Very appreciative of The Union and Liz Kellar for featuring this article. Liz actually came to my studio and we sat down to talk, imagine that, a real conversation.
Photos taken by Dee Anne Dinelli
BELONGING Year 2 – I AM HERE LAUNCHES
“We worked hard to produce a grant application which expanded upon the first year of our program, Belonging,” said Eliza Tudor, executive director at Nevada County Arts Council, said. “This particular program … demands that the artist expose his or her community not only to art, but art in connection with ideas that shine a light on both our individuality and our sense of togetherness — our ‘belonging.'”
During the year-long project, Chase will act as lead artist to elicit perspectives through the use of social media, public art-making salons, a short film, and a culminating interactive public installation.
As with her earlier projects, Chase will use social media as part of the process, saying it is a good way to reach a broader community to participate in the conversation.
She stressed that I AM HERE is very much meant to be a conversation, and not necessarily one that comes up with any answers. And as part of that, she is striving to make the dialogue as broad-based and wide-ranging as possible by including a wide spectrum of participants.
“It’s a conversation we often don’t get to have anymore,” Chase said. “We usually only do with those who are like us.”
“The women and girls involved will come up with the specifics,” she said. “I want it to be their great idea, not mine. I hope the stories and the insights will touch different kinds of women in different ways”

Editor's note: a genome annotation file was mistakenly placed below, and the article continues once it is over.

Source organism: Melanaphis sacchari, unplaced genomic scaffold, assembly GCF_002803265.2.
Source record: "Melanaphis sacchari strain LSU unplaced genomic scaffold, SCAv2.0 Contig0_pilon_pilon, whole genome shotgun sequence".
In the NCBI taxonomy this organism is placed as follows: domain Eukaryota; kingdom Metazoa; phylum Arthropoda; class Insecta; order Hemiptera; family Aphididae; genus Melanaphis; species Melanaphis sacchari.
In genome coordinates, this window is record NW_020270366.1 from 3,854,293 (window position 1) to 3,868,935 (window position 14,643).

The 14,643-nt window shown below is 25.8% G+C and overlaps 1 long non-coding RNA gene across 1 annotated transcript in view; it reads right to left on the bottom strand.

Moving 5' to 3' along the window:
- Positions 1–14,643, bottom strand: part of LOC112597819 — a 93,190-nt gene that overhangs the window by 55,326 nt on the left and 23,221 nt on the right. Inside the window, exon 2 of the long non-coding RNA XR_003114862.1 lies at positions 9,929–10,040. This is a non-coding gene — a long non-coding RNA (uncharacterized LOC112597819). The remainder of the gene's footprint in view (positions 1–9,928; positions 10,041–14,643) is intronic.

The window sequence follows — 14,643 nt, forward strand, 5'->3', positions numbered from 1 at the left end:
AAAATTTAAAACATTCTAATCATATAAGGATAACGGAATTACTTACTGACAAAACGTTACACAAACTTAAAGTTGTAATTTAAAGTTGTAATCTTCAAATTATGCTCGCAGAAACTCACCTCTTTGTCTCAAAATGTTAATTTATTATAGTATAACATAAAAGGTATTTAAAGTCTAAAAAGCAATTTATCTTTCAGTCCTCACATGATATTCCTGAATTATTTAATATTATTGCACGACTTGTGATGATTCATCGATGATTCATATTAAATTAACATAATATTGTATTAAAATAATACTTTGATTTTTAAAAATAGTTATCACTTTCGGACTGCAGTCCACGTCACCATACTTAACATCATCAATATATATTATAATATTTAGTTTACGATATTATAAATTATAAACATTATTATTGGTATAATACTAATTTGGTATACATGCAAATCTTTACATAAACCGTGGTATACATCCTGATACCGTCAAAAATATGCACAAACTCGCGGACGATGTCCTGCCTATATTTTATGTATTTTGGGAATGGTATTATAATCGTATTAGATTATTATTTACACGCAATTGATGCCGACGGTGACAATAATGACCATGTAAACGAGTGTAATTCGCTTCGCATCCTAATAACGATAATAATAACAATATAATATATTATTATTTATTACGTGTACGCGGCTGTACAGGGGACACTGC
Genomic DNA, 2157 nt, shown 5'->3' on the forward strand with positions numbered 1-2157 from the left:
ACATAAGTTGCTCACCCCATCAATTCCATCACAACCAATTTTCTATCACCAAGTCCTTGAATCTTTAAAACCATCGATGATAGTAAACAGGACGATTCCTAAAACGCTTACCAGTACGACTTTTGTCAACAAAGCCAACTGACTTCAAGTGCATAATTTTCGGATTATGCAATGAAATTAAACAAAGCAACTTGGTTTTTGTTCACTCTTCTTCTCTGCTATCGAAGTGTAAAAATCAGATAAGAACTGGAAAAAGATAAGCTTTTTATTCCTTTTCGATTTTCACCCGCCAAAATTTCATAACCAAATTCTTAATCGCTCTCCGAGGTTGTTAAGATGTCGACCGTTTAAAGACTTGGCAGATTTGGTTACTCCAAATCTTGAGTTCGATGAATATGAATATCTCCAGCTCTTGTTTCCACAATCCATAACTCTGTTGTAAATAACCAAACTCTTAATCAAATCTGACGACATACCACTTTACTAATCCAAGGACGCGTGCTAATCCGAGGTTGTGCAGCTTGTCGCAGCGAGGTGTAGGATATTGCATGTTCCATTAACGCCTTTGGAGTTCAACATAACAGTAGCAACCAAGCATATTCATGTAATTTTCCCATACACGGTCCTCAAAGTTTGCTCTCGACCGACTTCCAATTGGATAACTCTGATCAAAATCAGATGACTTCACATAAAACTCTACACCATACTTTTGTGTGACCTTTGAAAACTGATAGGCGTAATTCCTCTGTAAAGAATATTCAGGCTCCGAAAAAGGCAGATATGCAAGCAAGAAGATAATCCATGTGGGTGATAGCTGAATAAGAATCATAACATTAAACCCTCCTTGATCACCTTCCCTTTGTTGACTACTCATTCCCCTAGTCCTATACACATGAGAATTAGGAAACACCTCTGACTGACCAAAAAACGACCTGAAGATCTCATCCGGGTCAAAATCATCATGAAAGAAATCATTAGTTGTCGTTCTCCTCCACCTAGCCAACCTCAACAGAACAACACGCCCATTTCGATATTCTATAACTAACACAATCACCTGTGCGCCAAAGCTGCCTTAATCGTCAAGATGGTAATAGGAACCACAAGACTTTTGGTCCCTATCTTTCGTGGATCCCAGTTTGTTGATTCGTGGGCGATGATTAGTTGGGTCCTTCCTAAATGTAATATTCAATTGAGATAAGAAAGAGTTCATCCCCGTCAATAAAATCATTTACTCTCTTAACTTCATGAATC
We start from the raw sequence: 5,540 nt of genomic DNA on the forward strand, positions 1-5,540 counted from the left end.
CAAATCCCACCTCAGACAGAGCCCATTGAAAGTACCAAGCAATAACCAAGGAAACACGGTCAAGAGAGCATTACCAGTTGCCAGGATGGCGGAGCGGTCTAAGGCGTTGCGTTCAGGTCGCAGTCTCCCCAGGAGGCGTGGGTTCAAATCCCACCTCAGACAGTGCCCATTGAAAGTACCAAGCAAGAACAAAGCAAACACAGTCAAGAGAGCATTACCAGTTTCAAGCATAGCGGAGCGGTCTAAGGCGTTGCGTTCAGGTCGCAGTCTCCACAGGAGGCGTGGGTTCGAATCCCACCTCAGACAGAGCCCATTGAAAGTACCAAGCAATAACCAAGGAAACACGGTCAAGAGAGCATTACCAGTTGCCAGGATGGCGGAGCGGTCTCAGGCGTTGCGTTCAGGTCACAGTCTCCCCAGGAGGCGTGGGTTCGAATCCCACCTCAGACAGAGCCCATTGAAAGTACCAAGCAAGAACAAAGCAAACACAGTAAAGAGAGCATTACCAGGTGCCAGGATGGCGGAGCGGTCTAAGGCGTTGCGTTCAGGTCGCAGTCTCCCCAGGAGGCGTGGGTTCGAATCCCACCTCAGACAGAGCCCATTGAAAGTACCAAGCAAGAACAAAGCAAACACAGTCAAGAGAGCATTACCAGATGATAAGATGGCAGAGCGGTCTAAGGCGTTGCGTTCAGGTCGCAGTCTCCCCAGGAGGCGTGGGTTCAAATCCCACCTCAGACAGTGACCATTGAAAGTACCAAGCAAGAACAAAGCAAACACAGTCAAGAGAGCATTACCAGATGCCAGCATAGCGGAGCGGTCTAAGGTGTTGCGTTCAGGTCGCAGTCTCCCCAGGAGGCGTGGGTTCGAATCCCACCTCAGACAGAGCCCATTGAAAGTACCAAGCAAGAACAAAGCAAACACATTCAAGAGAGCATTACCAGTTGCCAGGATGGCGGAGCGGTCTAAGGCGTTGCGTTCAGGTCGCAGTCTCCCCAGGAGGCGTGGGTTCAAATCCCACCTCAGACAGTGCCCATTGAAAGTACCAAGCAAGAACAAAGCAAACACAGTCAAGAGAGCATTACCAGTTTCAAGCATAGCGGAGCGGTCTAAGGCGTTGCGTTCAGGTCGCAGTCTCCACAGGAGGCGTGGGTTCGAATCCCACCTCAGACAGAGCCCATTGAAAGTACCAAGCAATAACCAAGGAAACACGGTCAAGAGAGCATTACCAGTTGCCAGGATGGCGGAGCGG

OMG, We Got The Grant. Super grateful for Eliza Tudor, Nevada County Arts Council and California Arts Council for making this happen. BELONGING will have a year two. More to come soon.
This year, the California Arts Council offered opportunities for funding in 14 unique grant program areas, fostering safe and healthy communities, arts learning, and equitable access to the arts.
“To show support for these organizations—the ones who inspire and make those crucial connections to creativity and culture within our communities-it’s a confirmation of our faith in and gratitude for that vision,” said Nashormeh Lindo, California Arts Council Chair. “This is without a doubt the most fulfilling aspect of our work as Council Members each year, to recognize those doing real, organic work to make a difference for the people of California.”
This is the description of the grant that I will be working with as Artist in Residence with Nevada County Arts Council. Our project is called BELONGING Year Two – I AM HERE.
Artists in Communities: Artists in Communities (formerly Artists Activating Communities) supports sustained artistic residencies in community settings, demonstrating that artists are integral to healthy communities and that the arts are a societal cornerstone that brings people together, builds community, and fosters social progress. It centralizes artists and their artistic processes as vehicles for community vitality. Projects are artist-driven, and engage community members as active participants.
SHE Persisted an event by YubaLit | Featuring Author Bridget Quinn
This is an essay I read at SHE Persisted about how I overcame a time in my life when I was the most discouraged and wanted to give up being an artist. It starts and ends with a self portrait I painted that changed my life and was the first step I took to create my own “rags to riches” journey. Well, not so much not riches in the form of money.